How I considered this complaint
- I considered all the information Mr D provided, including the notes I made of our telephone conversation. I sent a copy of my draft decision to Mr D and the Council. I considered their responses.
What I found
- Mr D is unhappy with the way the Council included and considered a plot of land in its Housing Site Allocations Plan (pre-submission draft plan). The land is near his home. One of the aims of the plan is to allocate new sites for housing to allow the Council to maintain a 5-year land supply for housing development. The plot could provide up to 180 new homes.
- The Council issued the plan which it put out for public consultation. The plan noted under the National Planning Policy Framework (paragraph 182), it would be ‘examined by an independent Inspector whose role is to assess whether the plan has been prepared in accordance with the Duty to Co-operate, legal and procedural requirements, and whether it is sound’.
- The consultation period ran from 14 July 2017 to 22 September 2017. Mr D sent his 80-page submission against the proposal to include this plot.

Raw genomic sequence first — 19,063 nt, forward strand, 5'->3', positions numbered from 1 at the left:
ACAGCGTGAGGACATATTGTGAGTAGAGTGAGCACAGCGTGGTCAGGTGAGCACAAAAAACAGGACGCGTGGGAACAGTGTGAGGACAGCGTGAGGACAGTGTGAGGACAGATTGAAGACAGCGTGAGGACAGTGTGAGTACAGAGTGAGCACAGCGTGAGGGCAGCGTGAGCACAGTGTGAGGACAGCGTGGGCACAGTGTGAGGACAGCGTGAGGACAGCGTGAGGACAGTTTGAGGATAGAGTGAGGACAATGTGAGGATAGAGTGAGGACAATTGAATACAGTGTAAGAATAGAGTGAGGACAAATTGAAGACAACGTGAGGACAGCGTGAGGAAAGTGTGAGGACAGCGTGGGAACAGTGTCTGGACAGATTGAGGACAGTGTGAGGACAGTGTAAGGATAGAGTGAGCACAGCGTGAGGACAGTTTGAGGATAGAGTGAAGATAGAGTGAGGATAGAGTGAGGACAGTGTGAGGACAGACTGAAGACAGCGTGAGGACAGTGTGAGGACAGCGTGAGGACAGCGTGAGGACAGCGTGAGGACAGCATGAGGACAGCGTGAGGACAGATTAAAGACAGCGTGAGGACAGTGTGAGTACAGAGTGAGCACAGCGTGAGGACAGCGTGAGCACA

- I considered the following complaints from Mr D:
- The email Mr D was concerned about was sent to him in November 2017 about his fears the hedgerow might be destroyed. The aboricultural and landscape officer who sent it explained there was a desire by various interested parties not to remove existing trees or any part of the hedgerow apart from one small section to make way for emergency access. The officer ended the email by stating, ‘and should the development gain consent, they would be permitted to remove the small, 7 m section of the hedge’.
- Mr D interpreted this to mean the officer had granted consent. In its response to his complaint in June 2018, the Council noted this sentence in isolation might be read as the officer saying the developer had permission to remove part of the hedgerow. With hindsight, the Council noted it would have been better for the officer to have said if the development gained consent, ‘it is likely’ they would be permitted to remove this part of the hedge.